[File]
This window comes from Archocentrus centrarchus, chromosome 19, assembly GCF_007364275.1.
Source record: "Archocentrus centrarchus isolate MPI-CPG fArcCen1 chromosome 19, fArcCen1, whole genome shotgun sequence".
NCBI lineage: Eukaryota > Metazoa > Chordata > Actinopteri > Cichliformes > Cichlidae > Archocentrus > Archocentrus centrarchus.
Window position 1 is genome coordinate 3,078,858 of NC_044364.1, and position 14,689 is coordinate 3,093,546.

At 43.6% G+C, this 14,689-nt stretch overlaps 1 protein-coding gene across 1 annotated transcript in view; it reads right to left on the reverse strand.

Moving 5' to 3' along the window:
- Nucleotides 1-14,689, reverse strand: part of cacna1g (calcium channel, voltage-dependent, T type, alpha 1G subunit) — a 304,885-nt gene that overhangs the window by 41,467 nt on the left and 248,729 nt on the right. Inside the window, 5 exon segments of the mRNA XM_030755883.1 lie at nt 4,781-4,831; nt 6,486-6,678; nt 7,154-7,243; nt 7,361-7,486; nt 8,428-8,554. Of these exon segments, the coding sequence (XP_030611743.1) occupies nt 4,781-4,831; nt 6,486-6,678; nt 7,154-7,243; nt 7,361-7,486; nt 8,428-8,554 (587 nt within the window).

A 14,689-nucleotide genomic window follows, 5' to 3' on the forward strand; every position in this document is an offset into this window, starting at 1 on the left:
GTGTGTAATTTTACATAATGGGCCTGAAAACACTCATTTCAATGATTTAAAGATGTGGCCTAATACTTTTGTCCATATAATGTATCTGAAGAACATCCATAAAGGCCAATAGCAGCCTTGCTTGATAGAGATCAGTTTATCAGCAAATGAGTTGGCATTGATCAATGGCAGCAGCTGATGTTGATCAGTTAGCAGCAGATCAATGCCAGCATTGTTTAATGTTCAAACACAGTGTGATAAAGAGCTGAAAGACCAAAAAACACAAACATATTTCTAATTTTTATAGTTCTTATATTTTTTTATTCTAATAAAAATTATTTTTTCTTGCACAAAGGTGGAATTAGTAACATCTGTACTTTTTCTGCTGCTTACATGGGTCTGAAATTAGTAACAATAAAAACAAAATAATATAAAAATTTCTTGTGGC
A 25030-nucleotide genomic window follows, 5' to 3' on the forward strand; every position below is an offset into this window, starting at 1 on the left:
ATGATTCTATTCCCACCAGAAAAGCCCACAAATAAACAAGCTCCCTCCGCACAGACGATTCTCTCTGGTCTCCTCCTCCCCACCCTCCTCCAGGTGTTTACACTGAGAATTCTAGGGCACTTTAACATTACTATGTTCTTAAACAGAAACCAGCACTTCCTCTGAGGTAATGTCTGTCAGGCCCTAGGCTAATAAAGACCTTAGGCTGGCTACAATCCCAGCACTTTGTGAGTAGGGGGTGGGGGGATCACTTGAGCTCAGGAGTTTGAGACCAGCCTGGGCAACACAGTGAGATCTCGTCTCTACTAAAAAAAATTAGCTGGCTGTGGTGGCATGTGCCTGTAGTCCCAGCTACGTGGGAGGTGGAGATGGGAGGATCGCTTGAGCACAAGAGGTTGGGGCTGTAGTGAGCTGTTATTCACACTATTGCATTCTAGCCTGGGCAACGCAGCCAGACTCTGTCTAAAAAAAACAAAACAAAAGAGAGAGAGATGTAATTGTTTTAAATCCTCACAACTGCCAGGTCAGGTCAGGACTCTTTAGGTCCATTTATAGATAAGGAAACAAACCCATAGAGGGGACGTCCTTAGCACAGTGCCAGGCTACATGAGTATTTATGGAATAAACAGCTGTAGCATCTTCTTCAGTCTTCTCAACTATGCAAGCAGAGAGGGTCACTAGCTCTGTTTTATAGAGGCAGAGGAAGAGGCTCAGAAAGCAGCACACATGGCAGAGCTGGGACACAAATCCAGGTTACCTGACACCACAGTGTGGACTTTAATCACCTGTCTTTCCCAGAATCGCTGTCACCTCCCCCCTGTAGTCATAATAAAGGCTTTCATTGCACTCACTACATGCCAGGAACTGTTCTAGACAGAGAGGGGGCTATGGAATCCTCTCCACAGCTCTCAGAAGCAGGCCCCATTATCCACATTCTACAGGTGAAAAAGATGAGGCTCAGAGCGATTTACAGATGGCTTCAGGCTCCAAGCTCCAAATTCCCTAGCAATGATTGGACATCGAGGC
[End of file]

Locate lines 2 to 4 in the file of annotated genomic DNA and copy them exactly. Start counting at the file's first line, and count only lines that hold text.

Source record: "Archocentrus centrarchus isolate MPI-CPG fArcCen1 chromosome 19, fArcCen1, whole genome shotgun sequence".
NCBI lineage: Eukaryota > Metazoa > Chordata > Actinopteri > Cichliformes > Cichlidae > Archocentrus > Archocentrus centrarchus.
Window position 1 is genome coordinate 3,078,858 of NC_044364.1, and position 14,689 is coordinate 3,093,546.